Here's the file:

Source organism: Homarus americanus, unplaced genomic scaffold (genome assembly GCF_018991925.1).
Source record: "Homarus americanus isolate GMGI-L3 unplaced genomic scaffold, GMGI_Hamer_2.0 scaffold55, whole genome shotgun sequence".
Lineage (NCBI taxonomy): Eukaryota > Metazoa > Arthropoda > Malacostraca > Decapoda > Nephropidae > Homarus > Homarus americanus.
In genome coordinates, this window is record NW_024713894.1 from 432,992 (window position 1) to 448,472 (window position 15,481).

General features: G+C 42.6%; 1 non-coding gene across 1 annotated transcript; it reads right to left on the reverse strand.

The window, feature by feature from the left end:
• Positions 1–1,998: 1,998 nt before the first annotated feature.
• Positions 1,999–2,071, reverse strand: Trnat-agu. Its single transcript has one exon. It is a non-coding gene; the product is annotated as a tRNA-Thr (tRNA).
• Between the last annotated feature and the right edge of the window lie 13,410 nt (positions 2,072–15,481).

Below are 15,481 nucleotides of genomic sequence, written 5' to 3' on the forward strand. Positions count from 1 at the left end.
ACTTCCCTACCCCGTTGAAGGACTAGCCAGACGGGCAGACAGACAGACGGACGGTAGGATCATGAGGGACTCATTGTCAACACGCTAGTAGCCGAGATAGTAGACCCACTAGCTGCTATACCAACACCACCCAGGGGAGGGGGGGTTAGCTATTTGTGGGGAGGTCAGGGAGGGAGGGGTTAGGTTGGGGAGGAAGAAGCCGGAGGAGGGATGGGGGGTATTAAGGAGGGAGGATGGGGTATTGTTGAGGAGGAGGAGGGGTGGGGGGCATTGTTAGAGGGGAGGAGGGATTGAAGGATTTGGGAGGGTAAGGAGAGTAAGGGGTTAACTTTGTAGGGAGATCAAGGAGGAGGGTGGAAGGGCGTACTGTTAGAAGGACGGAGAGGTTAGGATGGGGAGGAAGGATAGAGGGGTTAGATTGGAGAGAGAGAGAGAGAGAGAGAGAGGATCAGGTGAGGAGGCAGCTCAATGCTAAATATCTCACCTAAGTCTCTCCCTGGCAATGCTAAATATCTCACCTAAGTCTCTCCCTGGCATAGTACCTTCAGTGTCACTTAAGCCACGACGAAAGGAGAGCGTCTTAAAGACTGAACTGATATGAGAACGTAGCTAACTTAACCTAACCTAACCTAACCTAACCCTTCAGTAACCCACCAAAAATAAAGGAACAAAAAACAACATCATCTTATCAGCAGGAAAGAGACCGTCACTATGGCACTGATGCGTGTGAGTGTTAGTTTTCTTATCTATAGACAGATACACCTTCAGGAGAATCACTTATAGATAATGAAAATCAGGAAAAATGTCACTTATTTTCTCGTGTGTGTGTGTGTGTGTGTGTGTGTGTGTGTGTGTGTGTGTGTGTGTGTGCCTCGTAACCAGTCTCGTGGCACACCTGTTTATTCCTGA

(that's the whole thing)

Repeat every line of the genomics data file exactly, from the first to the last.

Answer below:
Source organism: Homarus americanus, unplaced genomic scaffold (genome assembly GCF_018991925.1).
Source record: "Homarus americanus isolate GMGI-L3 unplaced genomic scaffold, GMGI_Hamer_2.0 scaffold55, whole genome shotgun sequence".
Lineage (NCBI taxonomy): Eukaryota > Metazoa > Arthropoda > Malacostraca > Decapoda > Nephropidae > Homarus > Homarus americanus.
In genome coordinates, this window is record NW_024713894.1 from 432,992 (window position 1) to 448,472 (window position 15,481).

General features: G+C 42.6%; 1 non-coding gene across 1 annotated transcript; it reads right to left on the reverse strand.

The window, feature by feature from the left end:
• Positions 1–1,998: 1,998 nt before the first annotated feature.
• Positions 1,999–2,071, reverse strand: Trnat-agu. Its single transcript has one exon. It is a non-coding gene; the product is annotated as a tRNA-Thr (tRNA).
• Between the last annotated feature and the right edge of the window lie 13,410 nt (positions 2,072–15,481).

Below are 15,481 nucleotides of genomic sequence, written 5' to 3' on the forward strand. Positions count from 1 at the left end.
ACTTCCCTACCCCGTTGAAGGACTAGCCAGACGGGCAGACAGACAGACGGACGGTAGGATCATGAGGGACTCATTGTCAACACGCTAGTAGCCGAGATAGTAGACCCACTAGCTGCTATACCAACACCACCCAGGGGAGGGGGGGTTAGCTATTTGTGGGGAGGTCAGGGAGGGAGGGGTTAGGTTGGGGAGGAAGAAGCCGGAGGAGGGATGGGGGGTATTAAGGAGGGAGGATGGGGTATTGTTGAGGAGGAGGAGGGGTGGGGGGCATTGTTAGAGGGGAGGAGGGATTGAAGGATTTGGGAGGGTAAGGAGAGTAAGGGGTTAACTTTGTAGGGAGATCAAGGAGGAGGGTGGAAGGGCGTACTGTTAGAAGGACGGAGAGGTTAGGATGGGGAGGAAGGATAGAGGGGTTAGATTGGAGAGAGAGAGAGAGAGAGAGAGAGGATCAGGTGAGGAGGCAGCTCAATGCTAAATATCTCACCTAAGTCTCTCCCTGGCAATGCTAAATATCTCACCTAAGTCTCTCCCTGGCATAGTACCTTCAGTGTCACTTAAGCCACGACGAAAGGAGAGCGTCTTAAAGACTGAACTGATATGAGAACGTAGCTAACTTAACCTAACCTAACCTAACCTAACCCTTCAGTAACCCACCAAAAATAAAGGAACAAAAAACAACATCATCTTATCAGCAGGAAAGAGACCGTCACTATGGCACTGATGCGTGTGAGTGTTAGTTTTCTTATCTATAGACAGATACACCTTCAGGAGAATCACTTATAGATAATGAAAATCAGGAAAAATGTCACTTATTTTCTCGTGTGTGTGTGTGTGTGTGTGTGTGTGTGTGTGTGTGTGTGTGTGTGTGTGCCTCGTAACCAGTCTCGTGGCACACCTGTTTATTCCTGA